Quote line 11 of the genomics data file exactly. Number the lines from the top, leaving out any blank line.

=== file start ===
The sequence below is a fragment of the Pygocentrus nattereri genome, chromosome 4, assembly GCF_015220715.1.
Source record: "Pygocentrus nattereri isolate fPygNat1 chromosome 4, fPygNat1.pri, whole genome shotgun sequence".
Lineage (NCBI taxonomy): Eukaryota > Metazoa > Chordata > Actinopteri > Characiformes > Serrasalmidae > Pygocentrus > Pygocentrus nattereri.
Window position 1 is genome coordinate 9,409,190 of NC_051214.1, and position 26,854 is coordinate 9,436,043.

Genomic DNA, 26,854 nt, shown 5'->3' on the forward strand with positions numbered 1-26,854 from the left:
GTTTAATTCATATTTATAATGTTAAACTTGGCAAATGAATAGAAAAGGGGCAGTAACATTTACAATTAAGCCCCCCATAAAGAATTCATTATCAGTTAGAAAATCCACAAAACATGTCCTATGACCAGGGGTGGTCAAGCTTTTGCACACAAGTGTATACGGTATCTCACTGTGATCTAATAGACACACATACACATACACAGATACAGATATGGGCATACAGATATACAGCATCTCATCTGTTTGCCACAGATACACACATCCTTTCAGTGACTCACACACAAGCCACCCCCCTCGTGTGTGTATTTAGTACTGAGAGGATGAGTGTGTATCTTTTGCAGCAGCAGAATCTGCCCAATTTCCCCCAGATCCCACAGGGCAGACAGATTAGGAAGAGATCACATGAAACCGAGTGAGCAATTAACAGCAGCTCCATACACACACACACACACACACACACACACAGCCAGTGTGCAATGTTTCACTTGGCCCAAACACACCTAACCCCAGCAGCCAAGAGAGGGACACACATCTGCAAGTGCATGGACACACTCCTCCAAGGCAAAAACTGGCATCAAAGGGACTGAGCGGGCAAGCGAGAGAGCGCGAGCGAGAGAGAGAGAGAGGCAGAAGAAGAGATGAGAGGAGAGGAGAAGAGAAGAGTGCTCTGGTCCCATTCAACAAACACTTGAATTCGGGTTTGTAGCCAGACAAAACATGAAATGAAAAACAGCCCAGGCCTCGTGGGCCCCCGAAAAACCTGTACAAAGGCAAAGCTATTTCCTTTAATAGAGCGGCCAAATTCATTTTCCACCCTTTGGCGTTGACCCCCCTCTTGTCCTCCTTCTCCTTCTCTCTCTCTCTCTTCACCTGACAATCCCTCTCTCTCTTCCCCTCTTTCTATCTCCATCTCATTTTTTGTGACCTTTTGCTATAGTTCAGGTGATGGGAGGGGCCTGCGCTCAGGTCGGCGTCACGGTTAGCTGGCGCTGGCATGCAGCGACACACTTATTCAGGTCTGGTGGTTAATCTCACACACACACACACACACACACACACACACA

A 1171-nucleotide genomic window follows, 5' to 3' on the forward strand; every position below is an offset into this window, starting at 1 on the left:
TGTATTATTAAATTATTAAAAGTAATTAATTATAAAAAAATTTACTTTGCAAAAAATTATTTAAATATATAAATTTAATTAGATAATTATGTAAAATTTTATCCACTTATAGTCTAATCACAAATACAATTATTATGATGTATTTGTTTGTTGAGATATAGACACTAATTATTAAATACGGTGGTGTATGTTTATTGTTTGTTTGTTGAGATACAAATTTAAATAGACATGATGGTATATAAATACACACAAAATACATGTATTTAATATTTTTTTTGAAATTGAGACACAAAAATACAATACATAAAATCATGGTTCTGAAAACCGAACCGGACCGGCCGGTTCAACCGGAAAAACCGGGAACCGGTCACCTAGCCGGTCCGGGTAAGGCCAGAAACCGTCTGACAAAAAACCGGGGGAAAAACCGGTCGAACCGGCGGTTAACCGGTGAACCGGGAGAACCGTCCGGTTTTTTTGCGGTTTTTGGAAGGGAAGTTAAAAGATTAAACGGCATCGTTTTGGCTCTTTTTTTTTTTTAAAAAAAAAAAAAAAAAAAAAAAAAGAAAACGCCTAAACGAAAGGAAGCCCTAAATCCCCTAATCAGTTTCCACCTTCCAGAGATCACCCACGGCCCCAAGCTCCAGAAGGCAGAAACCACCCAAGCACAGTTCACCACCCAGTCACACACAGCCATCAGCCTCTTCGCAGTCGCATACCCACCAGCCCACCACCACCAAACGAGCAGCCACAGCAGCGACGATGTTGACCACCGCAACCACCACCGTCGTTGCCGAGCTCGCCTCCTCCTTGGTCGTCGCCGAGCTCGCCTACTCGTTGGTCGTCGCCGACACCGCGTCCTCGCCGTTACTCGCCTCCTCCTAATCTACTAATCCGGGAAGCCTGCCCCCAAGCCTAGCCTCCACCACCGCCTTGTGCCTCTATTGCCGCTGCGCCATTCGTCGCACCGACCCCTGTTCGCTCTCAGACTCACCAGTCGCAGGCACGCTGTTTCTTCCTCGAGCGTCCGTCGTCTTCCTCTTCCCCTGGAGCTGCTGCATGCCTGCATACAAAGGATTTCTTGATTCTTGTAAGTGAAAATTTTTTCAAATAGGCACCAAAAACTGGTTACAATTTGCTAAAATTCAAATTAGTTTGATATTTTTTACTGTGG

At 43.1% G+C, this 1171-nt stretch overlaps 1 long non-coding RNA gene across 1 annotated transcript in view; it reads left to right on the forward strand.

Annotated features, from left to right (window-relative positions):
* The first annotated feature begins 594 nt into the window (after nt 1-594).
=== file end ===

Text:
* The first annotated feature begins 594 nt into the window (after nt 1-594).